CoreOS clair static vulnerability analysis: https://github.com/coreos/clair
atomic scan defaults to OpenSCAP but can add other scanners
docker cloud image scanning
will be a talk on Clair tomorrow
Twistlock is another oﬀering that oﬀers speciﬁc support for achieving compliance
Saw aqua in the hall, also help with image assurance
AWS ECS Registry
Google Compute Engine Container Registry
quay.io from the CoreOS folks integrates Clair
docker cloud has security scanning, I think it costs extra
VMWare harbor has RBAC and auditing of image changes but no scanning
many other registries
Ideal is to use something like quay.io for your base images, consider your attestation and signing requirements and where those will be enforced. The cloud speciﬁc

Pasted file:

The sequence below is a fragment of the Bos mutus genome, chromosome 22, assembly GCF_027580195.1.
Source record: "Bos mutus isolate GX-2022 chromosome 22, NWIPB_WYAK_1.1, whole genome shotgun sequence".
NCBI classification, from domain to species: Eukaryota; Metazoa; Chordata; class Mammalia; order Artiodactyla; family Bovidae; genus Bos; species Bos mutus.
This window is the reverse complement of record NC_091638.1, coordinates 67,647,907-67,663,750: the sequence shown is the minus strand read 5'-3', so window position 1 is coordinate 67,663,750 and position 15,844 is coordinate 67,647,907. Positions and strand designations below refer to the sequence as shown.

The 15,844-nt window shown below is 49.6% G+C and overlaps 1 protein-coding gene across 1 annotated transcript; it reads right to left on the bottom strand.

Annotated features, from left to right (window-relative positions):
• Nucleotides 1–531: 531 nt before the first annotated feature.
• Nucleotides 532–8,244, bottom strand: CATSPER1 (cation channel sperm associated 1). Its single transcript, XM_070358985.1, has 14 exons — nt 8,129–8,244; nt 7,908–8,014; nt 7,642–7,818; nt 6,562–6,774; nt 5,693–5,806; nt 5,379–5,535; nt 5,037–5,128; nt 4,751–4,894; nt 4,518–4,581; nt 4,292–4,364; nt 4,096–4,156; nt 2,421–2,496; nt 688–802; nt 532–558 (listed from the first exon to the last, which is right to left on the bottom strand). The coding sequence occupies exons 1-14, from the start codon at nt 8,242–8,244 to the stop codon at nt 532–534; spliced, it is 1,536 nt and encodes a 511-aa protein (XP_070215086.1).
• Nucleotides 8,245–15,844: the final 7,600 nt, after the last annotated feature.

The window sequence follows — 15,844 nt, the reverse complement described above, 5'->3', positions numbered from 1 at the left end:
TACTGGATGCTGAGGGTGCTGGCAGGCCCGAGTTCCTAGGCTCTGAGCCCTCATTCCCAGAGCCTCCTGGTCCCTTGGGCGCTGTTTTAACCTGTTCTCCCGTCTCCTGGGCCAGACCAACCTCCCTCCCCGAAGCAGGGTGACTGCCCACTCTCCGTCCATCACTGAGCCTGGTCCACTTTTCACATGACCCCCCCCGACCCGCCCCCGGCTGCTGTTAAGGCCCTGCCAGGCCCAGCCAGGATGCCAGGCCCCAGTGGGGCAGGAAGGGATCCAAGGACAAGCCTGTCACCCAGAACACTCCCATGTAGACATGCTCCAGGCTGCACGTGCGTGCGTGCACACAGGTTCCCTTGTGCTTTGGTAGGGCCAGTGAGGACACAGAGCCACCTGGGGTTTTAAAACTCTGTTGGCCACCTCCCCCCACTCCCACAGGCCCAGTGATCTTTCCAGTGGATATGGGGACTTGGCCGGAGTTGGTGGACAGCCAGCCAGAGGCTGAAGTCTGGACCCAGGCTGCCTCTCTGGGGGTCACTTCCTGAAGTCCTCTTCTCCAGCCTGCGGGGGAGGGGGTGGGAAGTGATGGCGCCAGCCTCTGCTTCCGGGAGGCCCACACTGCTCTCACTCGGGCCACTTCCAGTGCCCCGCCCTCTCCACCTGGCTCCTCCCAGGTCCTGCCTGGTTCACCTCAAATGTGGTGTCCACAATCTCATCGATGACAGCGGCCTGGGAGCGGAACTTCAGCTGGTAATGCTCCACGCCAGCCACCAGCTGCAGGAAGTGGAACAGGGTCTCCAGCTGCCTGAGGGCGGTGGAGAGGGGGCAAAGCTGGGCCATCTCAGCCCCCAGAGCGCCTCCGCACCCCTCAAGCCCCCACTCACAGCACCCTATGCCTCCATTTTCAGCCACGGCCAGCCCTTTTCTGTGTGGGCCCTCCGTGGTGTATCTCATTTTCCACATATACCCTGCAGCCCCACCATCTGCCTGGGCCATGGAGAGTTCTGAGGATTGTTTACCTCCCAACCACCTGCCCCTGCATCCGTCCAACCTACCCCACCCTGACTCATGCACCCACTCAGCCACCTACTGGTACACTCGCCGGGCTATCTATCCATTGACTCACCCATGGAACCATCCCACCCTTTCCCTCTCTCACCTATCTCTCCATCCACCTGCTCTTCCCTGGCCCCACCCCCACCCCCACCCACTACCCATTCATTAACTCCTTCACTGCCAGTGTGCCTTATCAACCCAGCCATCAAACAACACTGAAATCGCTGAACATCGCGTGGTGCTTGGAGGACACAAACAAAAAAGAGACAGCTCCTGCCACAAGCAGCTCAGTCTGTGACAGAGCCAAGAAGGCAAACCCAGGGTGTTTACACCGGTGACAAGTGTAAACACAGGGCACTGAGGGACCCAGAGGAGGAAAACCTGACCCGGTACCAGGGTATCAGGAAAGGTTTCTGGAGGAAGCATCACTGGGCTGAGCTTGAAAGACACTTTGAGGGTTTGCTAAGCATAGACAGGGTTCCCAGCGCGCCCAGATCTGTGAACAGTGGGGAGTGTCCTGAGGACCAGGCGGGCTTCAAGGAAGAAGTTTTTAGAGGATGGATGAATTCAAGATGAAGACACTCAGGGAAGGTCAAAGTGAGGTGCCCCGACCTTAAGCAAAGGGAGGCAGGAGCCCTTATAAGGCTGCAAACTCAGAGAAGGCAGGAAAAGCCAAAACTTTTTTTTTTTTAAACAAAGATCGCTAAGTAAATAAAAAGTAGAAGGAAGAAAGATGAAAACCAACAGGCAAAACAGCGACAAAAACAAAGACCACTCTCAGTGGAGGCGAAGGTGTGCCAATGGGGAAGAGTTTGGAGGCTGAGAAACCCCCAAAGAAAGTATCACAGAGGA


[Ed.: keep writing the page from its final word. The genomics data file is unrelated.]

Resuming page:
registries are appealing because they are convenient.
SCANNING YOUR APP CODE
Add static analysis of your app code to your build pipeline
Run additional checks after build and before production
CodeClimate checks for code smells, security vulnerabilities, some security issues can be found via static analysis, is extensible with additional rules.
BlackDuck maps known vulnerabilities, some overlap with the container scanners we talked about recently.
Gauntlet can run interactive checks against your running software during acceptance test phase, for example even if you were implementing in a language where you
didn’t have a static analysis scanner you could use gauntly runs against your running app, it can ﬁnd SQL injection holes, check for HTTP headers (based on mozilla
secure coding standard)
Containers make setting up this kind of infrastructure much much easier even when dealing with polyglot applications.